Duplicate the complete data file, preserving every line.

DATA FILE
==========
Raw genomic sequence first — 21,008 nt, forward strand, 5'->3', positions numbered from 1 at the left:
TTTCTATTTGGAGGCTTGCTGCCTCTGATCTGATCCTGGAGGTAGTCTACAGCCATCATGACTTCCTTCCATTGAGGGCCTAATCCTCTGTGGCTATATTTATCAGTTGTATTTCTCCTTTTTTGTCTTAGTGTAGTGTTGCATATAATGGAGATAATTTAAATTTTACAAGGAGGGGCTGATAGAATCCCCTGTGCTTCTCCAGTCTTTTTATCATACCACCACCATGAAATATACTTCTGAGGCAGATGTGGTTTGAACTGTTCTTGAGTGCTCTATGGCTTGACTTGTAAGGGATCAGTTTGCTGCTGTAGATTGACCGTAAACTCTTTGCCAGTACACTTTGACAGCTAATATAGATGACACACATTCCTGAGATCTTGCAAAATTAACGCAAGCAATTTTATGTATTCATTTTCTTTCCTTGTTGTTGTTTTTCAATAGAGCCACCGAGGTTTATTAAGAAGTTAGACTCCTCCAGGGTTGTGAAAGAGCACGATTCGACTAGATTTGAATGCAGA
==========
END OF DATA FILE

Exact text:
Raw genomic sequence first — 21,008 nt, forward strand, 5'->3', positions numbered from 1 at the left:
TTTCTATTTGGAGGCTTGCTGCCTCTGATCTGATCCTGGAGGTAGTCTACAGCCATCATGACTTCCTTCCATTGAGGGCCTAATCCTCTGTGGCTATATTTATCAGTTGTATTTCTCCTTTTTTGTCTTAGTGTAGTGTTGCATATAATGGAGATAATTTAAATTTTACAAGGAGGGGCTGATAGAATCCCCTGTGCTTCTCCAGTCTTTTTATCATACCACCACCATGAAATATACTTCTGAGGCAGATGTGGTTTGAACTGTTCTTGAGTGCTCTATGGCTTGACTTGTAAGGGATCAGTTTGCTGCTGTAGATTGACCGTAAACTCTTTGCCAGTACACTTTGACAGCTAATATAGATGACACACATTCCTGAGATCTTGCAAAATTAACGCAAGCAATTTTATGTATTCATTTTCTTTCCTTGTTGTTGTTTTTCAATAGAGCCACCGAGGTTTATTAAGAAGTTAGACTCCTCCAGGGTTGTGAAAGAGCACGATTCGACTAGATTTGAATGCAGA